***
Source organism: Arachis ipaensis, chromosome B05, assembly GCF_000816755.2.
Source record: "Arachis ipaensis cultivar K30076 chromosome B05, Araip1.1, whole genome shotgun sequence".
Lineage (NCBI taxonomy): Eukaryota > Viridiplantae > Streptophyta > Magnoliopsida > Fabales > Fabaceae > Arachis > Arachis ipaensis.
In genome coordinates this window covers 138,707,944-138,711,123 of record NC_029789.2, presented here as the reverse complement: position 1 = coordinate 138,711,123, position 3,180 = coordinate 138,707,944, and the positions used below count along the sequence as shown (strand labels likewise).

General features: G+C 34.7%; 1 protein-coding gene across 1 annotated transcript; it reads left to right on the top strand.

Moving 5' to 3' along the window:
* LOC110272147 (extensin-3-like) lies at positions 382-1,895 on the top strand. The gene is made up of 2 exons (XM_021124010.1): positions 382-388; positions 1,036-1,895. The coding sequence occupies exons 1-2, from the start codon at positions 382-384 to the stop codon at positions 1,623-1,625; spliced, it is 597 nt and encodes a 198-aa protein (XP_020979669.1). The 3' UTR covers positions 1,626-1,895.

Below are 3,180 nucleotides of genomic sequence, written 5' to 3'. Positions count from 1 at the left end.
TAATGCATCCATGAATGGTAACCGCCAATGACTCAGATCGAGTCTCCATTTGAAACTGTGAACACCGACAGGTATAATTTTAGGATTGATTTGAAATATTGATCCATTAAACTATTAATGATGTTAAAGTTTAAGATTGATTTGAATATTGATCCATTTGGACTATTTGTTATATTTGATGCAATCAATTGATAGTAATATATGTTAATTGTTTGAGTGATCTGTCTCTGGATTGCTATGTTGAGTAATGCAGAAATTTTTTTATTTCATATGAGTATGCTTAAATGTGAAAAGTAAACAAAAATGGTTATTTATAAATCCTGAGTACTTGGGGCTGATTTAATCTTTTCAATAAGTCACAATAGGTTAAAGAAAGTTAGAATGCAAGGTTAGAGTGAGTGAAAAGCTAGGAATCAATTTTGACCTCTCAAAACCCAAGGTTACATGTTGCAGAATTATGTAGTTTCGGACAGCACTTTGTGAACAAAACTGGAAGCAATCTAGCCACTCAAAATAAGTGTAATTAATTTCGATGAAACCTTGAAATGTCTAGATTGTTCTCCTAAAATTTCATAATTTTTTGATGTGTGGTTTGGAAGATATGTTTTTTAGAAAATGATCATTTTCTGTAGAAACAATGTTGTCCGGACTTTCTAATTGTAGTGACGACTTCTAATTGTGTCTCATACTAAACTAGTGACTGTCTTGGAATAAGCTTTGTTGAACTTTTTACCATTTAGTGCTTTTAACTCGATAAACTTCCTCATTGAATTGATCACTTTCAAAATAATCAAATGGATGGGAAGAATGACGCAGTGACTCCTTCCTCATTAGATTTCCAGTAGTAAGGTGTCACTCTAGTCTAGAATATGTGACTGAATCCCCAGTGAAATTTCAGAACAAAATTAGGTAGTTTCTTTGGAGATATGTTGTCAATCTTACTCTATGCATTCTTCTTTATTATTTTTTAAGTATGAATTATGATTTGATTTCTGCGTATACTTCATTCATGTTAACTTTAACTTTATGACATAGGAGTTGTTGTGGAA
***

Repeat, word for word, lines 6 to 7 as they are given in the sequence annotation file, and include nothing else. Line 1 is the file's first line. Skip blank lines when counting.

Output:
Moving 5' to 3' along the window:
* LOC110272147 (extensin-3-like) lies at positions 382-1,895 on the top strand. The gene is made up of 2 exons (XM_021124010.1): positions 382-388; positions 1,036-1,895. The coding sequence occupies exons 1-2, from the start codon at positions 382-384 to the stop codon at positions 1,623-1,625; spliced, it is 597 nt and encodes a 198-aa protein (XP_020979669.1). The 3' UTR covers positions 1,626-1,895.